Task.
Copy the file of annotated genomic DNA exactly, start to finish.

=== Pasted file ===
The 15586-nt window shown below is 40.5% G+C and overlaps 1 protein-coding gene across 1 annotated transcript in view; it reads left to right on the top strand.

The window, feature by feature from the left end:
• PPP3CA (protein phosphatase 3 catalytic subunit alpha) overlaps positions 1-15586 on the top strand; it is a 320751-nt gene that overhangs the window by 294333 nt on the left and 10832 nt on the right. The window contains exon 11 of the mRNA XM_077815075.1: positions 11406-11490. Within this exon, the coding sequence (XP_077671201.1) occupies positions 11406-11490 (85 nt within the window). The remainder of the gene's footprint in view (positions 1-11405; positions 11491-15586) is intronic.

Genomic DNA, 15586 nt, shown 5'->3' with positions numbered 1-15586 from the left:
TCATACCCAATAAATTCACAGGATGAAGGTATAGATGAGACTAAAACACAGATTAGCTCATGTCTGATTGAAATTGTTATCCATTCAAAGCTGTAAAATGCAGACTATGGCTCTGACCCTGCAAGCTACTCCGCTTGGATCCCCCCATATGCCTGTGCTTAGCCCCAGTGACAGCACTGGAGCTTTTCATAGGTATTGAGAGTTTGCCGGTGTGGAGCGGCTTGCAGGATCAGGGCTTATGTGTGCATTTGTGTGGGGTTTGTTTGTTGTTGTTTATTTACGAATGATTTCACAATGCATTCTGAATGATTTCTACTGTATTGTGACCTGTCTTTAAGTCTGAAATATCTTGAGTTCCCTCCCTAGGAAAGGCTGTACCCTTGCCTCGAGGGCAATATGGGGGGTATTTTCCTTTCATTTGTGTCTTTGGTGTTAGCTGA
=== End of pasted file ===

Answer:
The 15586-nt window shown below is 40.5% G+C and overlaps 1 protein-coding gene across 1 annotated transcript in view; it reads left to right on the top strand.

The window, feature by feature from the left end:
• PPP3CA (protein phosphatase 3 catalytic subunit alpha) overlaps positions 1-15586 on the top strand; it is a 320751-nt gene that overhangs the window by 294333 nt on the left and 10832 nt on the right. The window contains exon 11 of the mRNA XM_077815075.1: positions 11406-11490. Within this exon, the coding sequence (XP_077671201.1) occupies positions 11406-11490 (85 nt within the window). The remainder of the gene's footprint in view (positions 1-11405; positions 11491-15586) is intronic.

Genomic DNA, 15586 nt, shown 5'->3' with positions numbered 1-15586 from the left:
TCATACCCAATAAATTCACAGGATGAAGGTATAGATGAGACTAAAACACAGATTAGCTCATGTCTGATTGAAATTGTTATCCATTCAAAGCTGTAAAATGCAGACTATGGCTCTGACCCTGCAAGCTACTCCGCTTGGATCCCCCCATATGCCTGTGCTTAGCCCCAGTGACAGCACTGGAGCTTTTCATAGGTATTGAGAGTTTGCCGGTGTGGAGCGGCTTGCAGGATCAGGGCTTATGTGTGCATTTGTGTGGGGTTTGTTTGTTGTTGTTTATTTACGAATGATTTCACAATGCATTCTGAATGATTTCTACTGTATTGTGACCTGTCTTTAAGTCTGAAATATCTTGAGTTCCCTCCCTAGGAAAGGCTGTACCCTTGCCTCGAGGGCAATATGGGGGGTATTTTCCTTTCATTTGTGTCTTTGGTGTTAGCTGA